- Approximately 1 in 25 (4.1%) pregnant women reported not having medical insurance.
- Pregnant women with additional conditions that increase the risk of flu severity and complications had higher vaccination coverage (39.3%) than women with no additional high-risk conditions (32.8%).
- Most pregnant women (97.9%) reported visiting a doctor or other medical professional at least once before or during pregnancy since July 1, 2017. Among these women, 58.7% reported receiving a recommendation for and offer of flu vaccination from a doctor or other medical professional, 15.6% received a recommendation but were not offered the vaccine, and 25.7% did not receive a recommendation for or offer of flu vaccination.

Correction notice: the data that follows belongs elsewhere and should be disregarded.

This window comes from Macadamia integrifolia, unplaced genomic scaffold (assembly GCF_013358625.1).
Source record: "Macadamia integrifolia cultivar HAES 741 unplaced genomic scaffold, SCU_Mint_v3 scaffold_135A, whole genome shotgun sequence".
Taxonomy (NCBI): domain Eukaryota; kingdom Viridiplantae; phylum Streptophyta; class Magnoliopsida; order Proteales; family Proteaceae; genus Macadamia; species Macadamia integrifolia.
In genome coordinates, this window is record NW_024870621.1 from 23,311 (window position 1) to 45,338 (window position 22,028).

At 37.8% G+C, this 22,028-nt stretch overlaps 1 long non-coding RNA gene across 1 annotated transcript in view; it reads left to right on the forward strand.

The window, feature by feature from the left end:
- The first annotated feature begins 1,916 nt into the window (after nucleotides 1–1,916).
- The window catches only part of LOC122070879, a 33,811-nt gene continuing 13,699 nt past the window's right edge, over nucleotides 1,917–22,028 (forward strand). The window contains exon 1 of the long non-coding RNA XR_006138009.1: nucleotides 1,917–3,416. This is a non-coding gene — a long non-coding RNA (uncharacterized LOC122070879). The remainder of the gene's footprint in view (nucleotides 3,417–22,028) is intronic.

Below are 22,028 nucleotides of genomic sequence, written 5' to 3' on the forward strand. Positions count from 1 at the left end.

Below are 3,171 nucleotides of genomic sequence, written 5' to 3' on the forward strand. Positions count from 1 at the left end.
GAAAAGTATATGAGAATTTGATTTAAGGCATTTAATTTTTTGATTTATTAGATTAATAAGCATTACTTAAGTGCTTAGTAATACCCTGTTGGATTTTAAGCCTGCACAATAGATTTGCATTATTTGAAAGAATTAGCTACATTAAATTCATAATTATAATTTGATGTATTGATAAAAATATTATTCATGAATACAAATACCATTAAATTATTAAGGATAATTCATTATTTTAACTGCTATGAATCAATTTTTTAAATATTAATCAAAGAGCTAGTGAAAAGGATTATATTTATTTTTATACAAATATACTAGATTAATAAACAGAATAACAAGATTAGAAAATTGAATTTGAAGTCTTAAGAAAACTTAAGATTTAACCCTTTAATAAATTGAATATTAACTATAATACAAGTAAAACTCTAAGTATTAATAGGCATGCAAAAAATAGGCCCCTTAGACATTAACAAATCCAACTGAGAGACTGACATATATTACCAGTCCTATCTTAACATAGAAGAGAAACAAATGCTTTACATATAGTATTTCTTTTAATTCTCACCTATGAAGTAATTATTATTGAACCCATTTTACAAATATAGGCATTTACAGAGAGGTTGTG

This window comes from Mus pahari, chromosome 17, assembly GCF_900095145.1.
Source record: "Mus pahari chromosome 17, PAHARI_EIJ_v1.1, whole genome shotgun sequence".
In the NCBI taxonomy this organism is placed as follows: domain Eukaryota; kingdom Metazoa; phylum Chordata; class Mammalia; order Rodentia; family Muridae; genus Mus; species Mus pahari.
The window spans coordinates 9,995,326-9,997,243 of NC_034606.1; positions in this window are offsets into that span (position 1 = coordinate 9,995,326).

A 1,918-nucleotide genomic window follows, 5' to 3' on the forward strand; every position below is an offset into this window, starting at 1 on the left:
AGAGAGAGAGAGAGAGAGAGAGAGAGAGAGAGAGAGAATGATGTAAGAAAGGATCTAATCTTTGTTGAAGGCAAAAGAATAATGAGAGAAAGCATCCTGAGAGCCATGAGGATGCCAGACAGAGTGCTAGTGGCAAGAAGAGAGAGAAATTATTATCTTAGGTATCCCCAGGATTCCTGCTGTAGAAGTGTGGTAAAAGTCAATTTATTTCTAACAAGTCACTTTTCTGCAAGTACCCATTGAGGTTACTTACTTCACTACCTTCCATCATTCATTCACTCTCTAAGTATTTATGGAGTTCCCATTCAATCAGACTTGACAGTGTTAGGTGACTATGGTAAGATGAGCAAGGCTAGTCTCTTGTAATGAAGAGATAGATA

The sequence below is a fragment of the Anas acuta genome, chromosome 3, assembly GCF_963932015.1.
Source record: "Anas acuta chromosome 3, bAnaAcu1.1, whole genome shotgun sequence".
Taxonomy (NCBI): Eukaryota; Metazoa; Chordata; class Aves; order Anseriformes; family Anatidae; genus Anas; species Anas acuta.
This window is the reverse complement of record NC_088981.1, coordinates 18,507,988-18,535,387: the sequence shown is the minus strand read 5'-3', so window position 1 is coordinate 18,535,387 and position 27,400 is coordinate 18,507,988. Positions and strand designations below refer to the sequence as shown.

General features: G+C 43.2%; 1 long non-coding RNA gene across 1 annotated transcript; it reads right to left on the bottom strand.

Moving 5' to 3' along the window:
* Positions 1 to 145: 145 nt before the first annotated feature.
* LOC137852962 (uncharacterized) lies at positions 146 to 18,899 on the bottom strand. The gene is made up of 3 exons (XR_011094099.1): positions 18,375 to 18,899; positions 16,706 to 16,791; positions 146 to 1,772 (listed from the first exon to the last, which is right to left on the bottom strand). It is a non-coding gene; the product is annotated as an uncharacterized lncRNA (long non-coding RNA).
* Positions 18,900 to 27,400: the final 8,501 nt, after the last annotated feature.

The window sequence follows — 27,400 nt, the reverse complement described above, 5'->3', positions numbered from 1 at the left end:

- Flu vaccination coverage among pregnant women was highest (52.4%) among women who reported their doctor or other medical professional recommended and offered the vaccination.
- Among pregnant women who reported they received a recommendation for but no offer of vaccination from their doctor or other medical professional, 26.1% were vaccinated.
- Only 5.7% of pregnant women were vaccinated among those who reported they did not receive a recommendation for or offer of vaccination from their doctor or other medical professional.
The most commonly reported place for receiving flu vaccination before and during pregnancy among vaccinated women was in the office of an obstetrician/gynecologist (OB/GYN) or midwife (50.1%).
Respondents who had been vaccinated by the time of the survey‡ were asked to report their main reason for receiving a flu vaccination.
- The most commonly reported reason for receiving a flu vaccination was “to protect my baby from flu” (40.7%).
- The second most commonly reported reason was “to protect myself from flu” (23.6%), and the third most commonly reported reason was that their health care provider recommended flu vaccination to them (15.1%).